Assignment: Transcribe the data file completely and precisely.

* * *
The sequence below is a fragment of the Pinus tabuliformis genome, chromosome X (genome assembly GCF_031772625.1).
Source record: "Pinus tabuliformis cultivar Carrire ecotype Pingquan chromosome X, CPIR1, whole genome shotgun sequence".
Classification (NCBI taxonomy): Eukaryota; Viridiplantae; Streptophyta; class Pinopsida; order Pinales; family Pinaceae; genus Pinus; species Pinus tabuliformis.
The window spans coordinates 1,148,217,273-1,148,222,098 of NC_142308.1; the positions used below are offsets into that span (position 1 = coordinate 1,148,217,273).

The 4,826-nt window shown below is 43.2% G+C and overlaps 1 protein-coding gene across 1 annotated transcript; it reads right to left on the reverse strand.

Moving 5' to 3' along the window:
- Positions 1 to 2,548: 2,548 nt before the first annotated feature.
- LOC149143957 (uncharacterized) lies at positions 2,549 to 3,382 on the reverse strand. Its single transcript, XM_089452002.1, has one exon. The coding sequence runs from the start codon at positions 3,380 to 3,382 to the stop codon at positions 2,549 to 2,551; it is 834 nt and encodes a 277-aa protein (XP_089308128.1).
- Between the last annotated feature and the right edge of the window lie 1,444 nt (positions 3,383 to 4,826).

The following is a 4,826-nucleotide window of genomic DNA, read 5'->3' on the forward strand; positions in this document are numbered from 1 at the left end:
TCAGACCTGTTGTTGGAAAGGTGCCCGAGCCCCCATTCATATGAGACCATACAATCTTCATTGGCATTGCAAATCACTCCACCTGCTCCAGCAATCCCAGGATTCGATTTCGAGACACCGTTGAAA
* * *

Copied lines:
The sequence below is a fragment of the Pinus tabuliformis genome, chromosome X (genome assembly GCF_031772625.1).
Source record: "Pinus tabuliformis cultivar Carrire ecotype Pingquan chromosome X, CPIR1, whole genome shotgun sequence".
Classification (NCBI taxonomy): Eukaryota; Viridiplantae; Streptophyta; class Pinopsida; order Pinales; family Pinaceae; genus Pinus; species Pinus tabuliformis.
The window spans coordinates 1,148,217,273-1,148,222,098 of NC_142308.1; the positions used below are offsets into that span (position 1 = coordinate 1,148,217,273).

The 4,826-nt window shown below is 43.2% G+C and overlaps 1 protein-coding gene across 1 annotated transcript; it reads right to left on the reverse strand.

Moving 5' to 3' along the window:
- Positions 1 to 2,548: 2,548 nt before the first annotated feature.
- LOC149143957 (uncharacterized) lies at positions 2,549 to 3,382 on the reverse strand. Its single transcript, XM_089452002.1, has one exon. The coding sequence runs from the start codon at positions 3,380 to 3,382 to the stop codon at positions 2,549 to 2,551; it is 834 nt and encodes a 277-aa protein (XP_089308128.1).
- Between the last annotated feature and the right edge of the window lie 1,444 nt (positions 3,383 to 4,826).

The following is a 4,826-nucleotide window of genomic DNA, read 5'->3' on the forward strand; positions in this document are numbered from 1 at the left end:
TCAGACCTGTTGTTGGAAAGGTGCCCGAGCCCCCATTCATATGAGACCATACAATCTTCATTGGCATTGCAAATCACTCCACCTGCTCCAGCAATCCCAGGATTCGATTTCGAGACACCGTTGAAA